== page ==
Has Matthew Elderfield gone far enough on arrears?

by Business Editor David Murphy

The Central Bank’s deputy governor Matthew Elderfield appears to be strong-arming the banks into cutting deals with some over stretched borrowers. The lenders don’t want to admit that is what is happening, but judging from comments by lobby group New Beginning it seems to be the case.

The main issue is whether Mr Elderfield has gone far enough.

At the heart of the Central Bank’s plans is the definition of a “sustainable solution” for a distressed mortgage holder. Among the options listed is an “agreed revised principal sum where offered”. This is as close as the regulators have gone to recommend debt relief. However, Mr Elderfield has left it up to individual banks to decide if that is appropriate.

For many in arrears, the new arrangement they will be offered will take the form of a split mortgage. For example if somebody has a €300,000 loan and they can only afford to repay €150,000 over the next 25 years the debt will sliced in two.

They will continue to repay loan ‘A’ and loan ‘B’ will be parked. If loan ‘A’ is repaid after 25 years and there is no possibility of any of the outstanding €150,000 being paid, then the bank is likely to write off loan ‘B’.

If over the 25 years the customer’s circumstances improve, they may be able to make repayments towards loan ‘B’. That is the theory. In practice, banks will seek full repayment of all borrowings and the customer will wait for 25 years to see what happens with loan ‘B’.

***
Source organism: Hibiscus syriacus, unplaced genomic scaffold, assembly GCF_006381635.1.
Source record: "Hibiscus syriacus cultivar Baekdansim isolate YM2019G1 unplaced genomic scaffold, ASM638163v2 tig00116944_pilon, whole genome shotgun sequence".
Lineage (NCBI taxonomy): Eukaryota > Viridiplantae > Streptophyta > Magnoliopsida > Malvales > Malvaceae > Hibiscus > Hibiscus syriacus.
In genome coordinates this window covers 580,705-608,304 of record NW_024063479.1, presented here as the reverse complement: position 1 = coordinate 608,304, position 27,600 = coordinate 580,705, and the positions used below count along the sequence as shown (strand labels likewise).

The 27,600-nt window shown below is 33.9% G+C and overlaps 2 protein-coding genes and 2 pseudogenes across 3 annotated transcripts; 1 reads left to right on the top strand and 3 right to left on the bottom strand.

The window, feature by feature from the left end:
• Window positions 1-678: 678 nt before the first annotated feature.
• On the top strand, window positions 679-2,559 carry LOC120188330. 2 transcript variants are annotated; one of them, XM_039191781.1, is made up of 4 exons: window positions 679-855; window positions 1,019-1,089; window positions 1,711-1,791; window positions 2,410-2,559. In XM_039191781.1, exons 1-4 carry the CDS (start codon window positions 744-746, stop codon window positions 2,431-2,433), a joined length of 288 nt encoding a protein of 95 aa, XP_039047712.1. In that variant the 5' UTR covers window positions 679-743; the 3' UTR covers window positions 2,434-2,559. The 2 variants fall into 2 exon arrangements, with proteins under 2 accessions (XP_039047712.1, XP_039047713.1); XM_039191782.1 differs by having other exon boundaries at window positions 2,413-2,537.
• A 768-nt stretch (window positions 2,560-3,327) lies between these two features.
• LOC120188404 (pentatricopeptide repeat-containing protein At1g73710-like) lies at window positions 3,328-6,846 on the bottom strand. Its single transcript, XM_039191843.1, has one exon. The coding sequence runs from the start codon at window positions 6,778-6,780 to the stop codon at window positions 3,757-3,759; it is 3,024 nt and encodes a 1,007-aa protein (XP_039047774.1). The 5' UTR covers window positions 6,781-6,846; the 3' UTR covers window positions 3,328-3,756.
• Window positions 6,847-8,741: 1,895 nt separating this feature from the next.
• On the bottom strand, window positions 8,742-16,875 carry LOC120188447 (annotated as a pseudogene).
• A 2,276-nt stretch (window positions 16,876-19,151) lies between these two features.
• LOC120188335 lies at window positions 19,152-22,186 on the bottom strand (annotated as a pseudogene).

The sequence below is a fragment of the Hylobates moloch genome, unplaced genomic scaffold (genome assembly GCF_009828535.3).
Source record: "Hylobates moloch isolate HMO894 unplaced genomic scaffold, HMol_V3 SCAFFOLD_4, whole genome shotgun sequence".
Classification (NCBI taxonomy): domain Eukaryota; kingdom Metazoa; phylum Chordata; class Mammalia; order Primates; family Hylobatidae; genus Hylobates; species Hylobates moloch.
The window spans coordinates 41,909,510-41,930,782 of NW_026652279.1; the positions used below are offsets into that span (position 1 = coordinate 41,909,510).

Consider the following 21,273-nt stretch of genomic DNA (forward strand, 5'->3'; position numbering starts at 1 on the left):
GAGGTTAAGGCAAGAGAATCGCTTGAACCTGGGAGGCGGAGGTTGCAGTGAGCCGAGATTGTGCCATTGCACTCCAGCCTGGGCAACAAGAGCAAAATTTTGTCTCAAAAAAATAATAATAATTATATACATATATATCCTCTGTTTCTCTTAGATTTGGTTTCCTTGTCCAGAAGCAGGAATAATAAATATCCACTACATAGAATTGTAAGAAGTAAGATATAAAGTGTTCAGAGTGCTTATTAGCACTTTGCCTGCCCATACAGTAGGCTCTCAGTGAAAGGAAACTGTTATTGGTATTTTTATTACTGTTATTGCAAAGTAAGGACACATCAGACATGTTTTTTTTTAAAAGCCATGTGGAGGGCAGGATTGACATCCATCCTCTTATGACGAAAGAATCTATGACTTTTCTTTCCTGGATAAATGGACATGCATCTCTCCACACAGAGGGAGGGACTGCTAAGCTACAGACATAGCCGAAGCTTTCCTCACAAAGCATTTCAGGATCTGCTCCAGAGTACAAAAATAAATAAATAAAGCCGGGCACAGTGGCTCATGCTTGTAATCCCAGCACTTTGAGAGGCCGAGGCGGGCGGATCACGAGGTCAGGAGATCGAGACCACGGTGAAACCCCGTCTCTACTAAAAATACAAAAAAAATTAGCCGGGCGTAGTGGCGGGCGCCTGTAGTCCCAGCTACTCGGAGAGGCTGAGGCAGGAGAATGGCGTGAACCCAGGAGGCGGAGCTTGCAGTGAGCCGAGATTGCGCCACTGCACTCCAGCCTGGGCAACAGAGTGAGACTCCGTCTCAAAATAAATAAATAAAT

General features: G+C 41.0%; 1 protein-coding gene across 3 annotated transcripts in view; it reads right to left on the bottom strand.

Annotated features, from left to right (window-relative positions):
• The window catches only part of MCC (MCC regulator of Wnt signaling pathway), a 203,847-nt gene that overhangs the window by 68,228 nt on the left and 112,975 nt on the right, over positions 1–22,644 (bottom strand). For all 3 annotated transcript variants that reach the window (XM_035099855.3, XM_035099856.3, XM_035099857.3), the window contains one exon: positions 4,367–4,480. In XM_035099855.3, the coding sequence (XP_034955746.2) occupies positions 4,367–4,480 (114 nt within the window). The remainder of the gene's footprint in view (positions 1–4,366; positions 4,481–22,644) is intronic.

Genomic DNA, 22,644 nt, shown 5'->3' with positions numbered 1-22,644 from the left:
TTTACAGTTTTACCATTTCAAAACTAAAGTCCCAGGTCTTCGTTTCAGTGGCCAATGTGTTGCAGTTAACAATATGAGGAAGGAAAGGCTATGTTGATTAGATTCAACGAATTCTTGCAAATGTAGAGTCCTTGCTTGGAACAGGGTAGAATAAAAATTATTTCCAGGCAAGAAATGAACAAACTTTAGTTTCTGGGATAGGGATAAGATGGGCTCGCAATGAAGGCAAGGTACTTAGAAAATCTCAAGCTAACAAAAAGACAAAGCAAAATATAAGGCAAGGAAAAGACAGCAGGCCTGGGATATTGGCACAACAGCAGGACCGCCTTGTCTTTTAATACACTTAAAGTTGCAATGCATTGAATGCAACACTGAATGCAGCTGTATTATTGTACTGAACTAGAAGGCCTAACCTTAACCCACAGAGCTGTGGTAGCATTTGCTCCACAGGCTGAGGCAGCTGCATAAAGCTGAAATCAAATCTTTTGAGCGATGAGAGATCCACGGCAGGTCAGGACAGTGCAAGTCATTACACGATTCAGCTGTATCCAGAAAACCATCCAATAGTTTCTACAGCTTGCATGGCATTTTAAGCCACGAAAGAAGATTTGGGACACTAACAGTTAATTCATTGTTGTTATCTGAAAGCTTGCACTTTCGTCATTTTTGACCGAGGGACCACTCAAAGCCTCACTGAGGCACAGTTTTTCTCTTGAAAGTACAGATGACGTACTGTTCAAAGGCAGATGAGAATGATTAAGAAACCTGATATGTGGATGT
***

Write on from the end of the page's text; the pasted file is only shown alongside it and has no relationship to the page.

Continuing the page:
To complicate matters banks are adopting different policies. AIB will not be charging interest on loan ‘B’, however, Permanent TSB plans to charge just 1%, while Bank of Ireland will charge a commercial interest rate, in anticipation of being fully repaid.

So far just over 50 customers have been offered split mortgages. This paltry figure is an enormous indictment on the banks and explains why the Central Bank and the Government have decided to get tough. The concept of split mortgages was proposed as a solution September 2011 in the Government’s Keane Report but the banks have almost completely ignored it.

Bankers don’t want to admit debt write off is likely to happen and with some good reason. If customers feel that there is a possibility of getting half their debts wiped out, it encourages people to stop paying mortgages in order to get a deal. Professor Gregory O’Connor of NUI Maynooth argues this is a significant trend already.

Matthew Elderfield says the “Central Bank believes that some form of sustainable debt relief makes sense. But that is a call for each bank to make on a case-by-case basis.”

The Central Bank’s big stick is that it can withdraw banking licences if lenders don’t restructure half of the mortgages in arrears by the end of the year. The question for Mr Elderfield is whether he should he have gone further and publicly forced all the banks to write off debt.

But perhaps he hasn’t taken that step because he knows debt relief is going to happen anyway.